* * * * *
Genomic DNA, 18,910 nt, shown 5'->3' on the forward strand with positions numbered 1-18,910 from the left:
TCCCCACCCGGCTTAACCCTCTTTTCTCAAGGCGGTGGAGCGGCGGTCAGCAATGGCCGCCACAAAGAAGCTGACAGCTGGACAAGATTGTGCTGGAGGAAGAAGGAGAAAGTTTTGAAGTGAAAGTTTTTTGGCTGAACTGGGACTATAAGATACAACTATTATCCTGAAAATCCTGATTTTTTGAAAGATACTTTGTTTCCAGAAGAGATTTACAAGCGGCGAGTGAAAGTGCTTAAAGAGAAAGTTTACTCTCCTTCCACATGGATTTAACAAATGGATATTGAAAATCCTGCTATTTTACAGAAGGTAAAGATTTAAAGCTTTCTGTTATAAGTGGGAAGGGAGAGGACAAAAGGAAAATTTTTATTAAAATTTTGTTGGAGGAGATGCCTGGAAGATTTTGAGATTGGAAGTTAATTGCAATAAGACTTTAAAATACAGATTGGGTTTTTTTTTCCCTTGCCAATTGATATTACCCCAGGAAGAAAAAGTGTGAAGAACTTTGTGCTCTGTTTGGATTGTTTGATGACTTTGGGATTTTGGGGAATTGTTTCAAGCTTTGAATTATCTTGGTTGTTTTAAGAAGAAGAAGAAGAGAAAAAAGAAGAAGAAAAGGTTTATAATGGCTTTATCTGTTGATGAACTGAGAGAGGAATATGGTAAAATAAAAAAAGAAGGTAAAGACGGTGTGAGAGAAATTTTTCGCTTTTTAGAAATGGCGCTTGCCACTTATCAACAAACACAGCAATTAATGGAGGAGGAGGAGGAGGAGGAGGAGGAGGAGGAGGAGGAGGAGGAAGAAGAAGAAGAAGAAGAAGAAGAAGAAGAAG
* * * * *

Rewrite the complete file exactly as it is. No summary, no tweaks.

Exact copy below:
Genomic DNA, 18,910 nt, shown 5'->3' on the forward strand with positions numbered 1-18,910 from the left:
TCCCCACCCGGCTTAACCCTCTTTTCTCAAGGCGGTGGAGCGGCGGTCAGCAATGGCCGCCACAAAGAAGCTGACAGCTGGACAAGATTGTGCTGGAGGAAGAAGGAGAAAGTTTTGAAGTGAAAGTTTTTTGGCTGAACTGGGACTATAAGATACAACTATTATCCTGAAAATCCTGATTTTTTGAAAGATACTTTGTTTCCAGAAGAGATTTACAAGCGGCGAGTGAAAGTGCTTAAAGAGAAAGTTTACTCTCCTTCCACATGGATTTAACAAATGGATATTGAAAATCCTGCTATTTTACAGAAGGTAAAGATTTAAAGCTTTCTGTTATAAGTGGGAAGGGAGAGGACAAAAGGAAAATTTTTATTAAAATTTTGTTGGAGGAGATGCCTGGAAGATTTTGAGATTGGAAGTTAATTGCAATAAGACTTTAAAATACAGATTGGGTTTTTTTTTCCCTTGCCAATTGATATTACCCCAGGAAGAAAAAGTGTGAAGAACTTTGTGCTCTGTTTGGATTGTTTGATGACTTTGGGATTTTGGGGAATTGTTTCAAGCTTTGAATTATCTTGGTTGTTTTAAGAAGAAGAAGAAGAGAAAAAAGAAGAAGAAAAGGTTTATAATGGCTTTATCTGTTGATGAACTGAGAGAGGAATATGGTAAAATAAAAAAAGAAGGTAAAGACGGTGTGAGAGAAATTTTTCGCTTTTTAGAAATGGCGCTTGCCACTTATCAACAAACACAGCAATTAATGGAGGAGGAGGAGGAGGAGGAGGAGGAGGAGGAGGAGGAGGAGGAAGAAGAAGAAGAAGAAGAAGAAGAAGAAGAAG